An e-bike is a rather complex system of mechanical and electrical components. While that can be said about many products, getting your product specifications right is critical when importing e-bikes from China.
Buyers in the US, Europe and Australia need to be even more cautious. E-bikes, and its components, are regulated – and the consequences of non-compliance are serious. Let’s begin by taking a look at the technical aspects.
Components and product specifications
First of all, the price of the electric bike is entirely based on the component composition (i.e. certain battery models and brands are more expensive than others, etc). Therefore, you cannot compare the prices between e-bikes, but rather compare sets of components against each other.
What’s more, Chinese suppliers, including those in the e-bike industry, tend to lack strict internal quality guidelines. In practice, this means that many supplier basically uses any components they have in stock – unless you explicitly “tell them” to use specific components. Let’s look into the most important specifications when buying electric bikes from China:
Gears are not “made in house” by e-bike suppliers. Like many other components, these are purchased from other suppliers. Manufacturing gears is not that simple, and replacing them is expensive.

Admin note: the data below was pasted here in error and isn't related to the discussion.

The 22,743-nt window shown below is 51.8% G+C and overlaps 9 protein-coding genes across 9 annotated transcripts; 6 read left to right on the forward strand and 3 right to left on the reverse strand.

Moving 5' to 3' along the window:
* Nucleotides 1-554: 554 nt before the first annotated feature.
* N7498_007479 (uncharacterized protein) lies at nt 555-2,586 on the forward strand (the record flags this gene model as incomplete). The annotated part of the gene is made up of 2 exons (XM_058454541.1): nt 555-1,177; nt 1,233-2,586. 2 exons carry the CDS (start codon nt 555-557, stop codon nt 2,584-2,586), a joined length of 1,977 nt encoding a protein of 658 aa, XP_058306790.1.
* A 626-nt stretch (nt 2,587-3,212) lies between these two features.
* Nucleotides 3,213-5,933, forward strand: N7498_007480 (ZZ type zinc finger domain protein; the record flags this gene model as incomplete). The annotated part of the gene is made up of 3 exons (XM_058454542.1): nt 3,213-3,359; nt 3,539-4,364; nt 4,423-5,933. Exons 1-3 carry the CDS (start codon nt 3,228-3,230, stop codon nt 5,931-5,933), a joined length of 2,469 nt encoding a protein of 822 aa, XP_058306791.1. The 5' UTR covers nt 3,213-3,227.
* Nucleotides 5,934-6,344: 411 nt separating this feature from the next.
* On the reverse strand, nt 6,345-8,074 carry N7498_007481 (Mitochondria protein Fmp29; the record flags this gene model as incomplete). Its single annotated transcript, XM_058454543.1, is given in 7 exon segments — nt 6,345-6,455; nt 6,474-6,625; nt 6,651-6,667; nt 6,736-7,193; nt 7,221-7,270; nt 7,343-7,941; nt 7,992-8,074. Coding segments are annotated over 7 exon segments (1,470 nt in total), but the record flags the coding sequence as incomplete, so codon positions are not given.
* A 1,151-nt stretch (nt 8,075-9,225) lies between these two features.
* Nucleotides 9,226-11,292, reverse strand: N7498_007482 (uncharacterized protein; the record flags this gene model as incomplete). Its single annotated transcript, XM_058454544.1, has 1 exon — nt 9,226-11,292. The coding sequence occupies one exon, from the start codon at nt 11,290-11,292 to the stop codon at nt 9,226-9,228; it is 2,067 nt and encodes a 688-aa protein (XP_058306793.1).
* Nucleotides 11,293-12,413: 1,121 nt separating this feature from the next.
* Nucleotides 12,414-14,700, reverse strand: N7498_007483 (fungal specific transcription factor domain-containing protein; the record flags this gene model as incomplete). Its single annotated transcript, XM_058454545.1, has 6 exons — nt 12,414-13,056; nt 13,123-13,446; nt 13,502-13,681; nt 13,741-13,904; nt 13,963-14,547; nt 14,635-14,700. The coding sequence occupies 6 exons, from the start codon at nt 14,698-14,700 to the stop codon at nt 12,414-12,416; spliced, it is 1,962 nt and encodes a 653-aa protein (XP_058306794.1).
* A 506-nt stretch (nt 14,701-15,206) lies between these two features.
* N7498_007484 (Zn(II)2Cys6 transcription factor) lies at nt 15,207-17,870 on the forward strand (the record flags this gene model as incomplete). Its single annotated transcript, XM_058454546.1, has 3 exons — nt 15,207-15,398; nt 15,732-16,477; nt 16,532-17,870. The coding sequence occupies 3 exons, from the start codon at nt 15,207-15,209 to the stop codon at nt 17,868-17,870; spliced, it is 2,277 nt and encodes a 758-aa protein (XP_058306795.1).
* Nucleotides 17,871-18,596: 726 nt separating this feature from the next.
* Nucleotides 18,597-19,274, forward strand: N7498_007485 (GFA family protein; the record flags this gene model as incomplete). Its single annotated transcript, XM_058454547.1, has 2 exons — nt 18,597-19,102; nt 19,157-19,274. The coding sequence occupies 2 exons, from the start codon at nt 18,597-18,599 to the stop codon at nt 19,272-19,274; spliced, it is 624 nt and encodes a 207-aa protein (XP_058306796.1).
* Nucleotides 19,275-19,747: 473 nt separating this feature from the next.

That’s the reason why most importers prefer to use brand name gears, from reliable manufacturers, such as Shimano.
That doesn’t mean you need to call up Shimano and arrange them to supply your manufacturer in China.
They are already present in the country, and all respectable e-bike supplier are already buying gears from established brands.
Selecting the right motor is not only about quality, but also regulations in your home country. Due to speed limitations, the motor wattage is restricted in most markets. Below follows an overview:
- European Union: 180W – 250W
- Australia: 200W
- United States: 350-750W
Most E-bike suppliers purchase motors from domestic manufacturers in China. That is not necessarily anything bad, but the supplier should at least be able to present documents showing compliance with directives such as CE and RoHS.
These are EU standards (thus not legally required in the US, Canada or Australia), but acts as a sign of good quality.
Post time: Apr-09-2019